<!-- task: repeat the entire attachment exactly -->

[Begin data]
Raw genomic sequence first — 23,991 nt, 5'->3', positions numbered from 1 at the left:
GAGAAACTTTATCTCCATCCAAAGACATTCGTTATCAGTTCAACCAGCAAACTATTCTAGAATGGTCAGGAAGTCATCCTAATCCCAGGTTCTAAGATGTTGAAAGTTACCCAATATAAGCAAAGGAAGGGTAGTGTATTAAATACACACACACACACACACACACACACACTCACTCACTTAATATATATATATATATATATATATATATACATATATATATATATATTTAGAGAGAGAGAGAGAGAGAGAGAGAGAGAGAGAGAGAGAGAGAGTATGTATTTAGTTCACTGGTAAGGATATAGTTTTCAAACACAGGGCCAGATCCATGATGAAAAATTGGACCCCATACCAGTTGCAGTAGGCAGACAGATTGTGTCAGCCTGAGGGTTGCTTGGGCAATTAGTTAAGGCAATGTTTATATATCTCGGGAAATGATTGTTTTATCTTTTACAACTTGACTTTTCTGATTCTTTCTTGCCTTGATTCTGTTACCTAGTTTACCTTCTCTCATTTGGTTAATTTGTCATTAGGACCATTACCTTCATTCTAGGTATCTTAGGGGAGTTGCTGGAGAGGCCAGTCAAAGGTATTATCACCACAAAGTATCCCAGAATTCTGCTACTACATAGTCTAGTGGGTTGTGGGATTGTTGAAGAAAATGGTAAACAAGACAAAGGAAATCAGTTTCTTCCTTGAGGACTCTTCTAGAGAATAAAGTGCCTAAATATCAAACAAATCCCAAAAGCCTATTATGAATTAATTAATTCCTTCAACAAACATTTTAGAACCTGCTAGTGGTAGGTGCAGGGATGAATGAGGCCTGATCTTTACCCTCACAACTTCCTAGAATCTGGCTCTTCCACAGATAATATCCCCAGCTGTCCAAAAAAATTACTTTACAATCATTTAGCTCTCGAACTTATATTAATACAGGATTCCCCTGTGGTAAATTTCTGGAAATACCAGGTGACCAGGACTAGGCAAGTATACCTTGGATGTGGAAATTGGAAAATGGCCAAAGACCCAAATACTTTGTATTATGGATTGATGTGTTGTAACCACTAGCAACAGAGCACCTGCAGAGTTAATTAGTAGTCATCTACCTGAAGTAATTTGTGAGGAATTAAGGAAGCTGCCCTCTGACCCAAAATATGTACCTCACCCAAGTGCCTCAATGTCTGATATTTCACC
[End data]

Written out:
Raw genomic sequence first — 23,991 nt, 5'->3', positions numbered from 1 at the left:
GAGAAACTTTATCTCCATCCAAAGACATTCGTTATCAGTTCAACCAGCAAACTATTCTAGAATGGTCAGGAAGTCATCCTAATCCCAGGTTCTAAGATGTTGAAAGTTACCCAATATAAGCAAAGGAAGGGTAGTGTATTAAATACACACACACACACACACACACACACACTCACTCACTTAATATATATATATATATATATATATATATACATATATATATATATATTTAGAGAGAGAGAGAGAGAGAGAGAGAGAGAGAGAGAGAGAGAGAGTATGTATTTAGTTCACTGGTAAGGATATAGTTTTCAAACACAGGGCCAGATCCATGATGAAAAATTGGACCCCATACCAGTTGCAGTAGGCAGACAGATTGTGTCAGCCTGAGGGTTGCTTGGGCAATTAGTTAAGGCAATGTTTATATATCTCGGGAAATGATTGTTTTATCTTTTACAACTTGACTTTTCTGATTCTTTCTTGCCTTGATTCTGTTACCTAGTTTACCTTCTCTCATTTGGTTAATTTGTCATTAGGACCATTACCTTCATTCTAGGTATCTTAGGGGAGTTGCTGGAGAGGCCAGTCAAAGGTATTATCACCACAAAGTATCCCAGAATTCTGCTACTACATAGTCTAGTGGGTTGTGGGATTGTTGAAGAAAATGGTAAACAAGACAAAGGAAATCAGTTTCTTCCTTGAGGACTCTTCTAGAGAATAAAGTGCCTAAATATCAAACAAATCCCAAAAGCCTATTATGAATTAATTAATTCCTTCAACAAACATTTTAGAACCTGCTAGTGGTAGGTGCAGGGATGAATGAGGCCTGATCTTTACCCTCACAACTTCCTAGAATCTGGCTCTTCCACAGATAATATCCCCAGCTGTCCAAAAAAATTACTTTACAATCATTTAGCTCTCGAACTTATATTAATACAGGATTCCCCTGTGGTAAATTTCTGGAAATACCAGGTGACCAGGACTAGGCAAGTATACCTTGGATGTGGAAATTGGAAAATGGCCAAAGACCCAAATACTTTGTATTATGGATTGATGTGTTGTAACCACTAGCAACAGAGCACCTGCAGAGTTAATTAGTAGTCATCTACCTGAAGTAATTTGTGAGGAATTAAGGAAGCTGCCCTCTGACCCAAAATATGTACCTCACCCAAGTGCCTCAATGTCTGATATTTCACC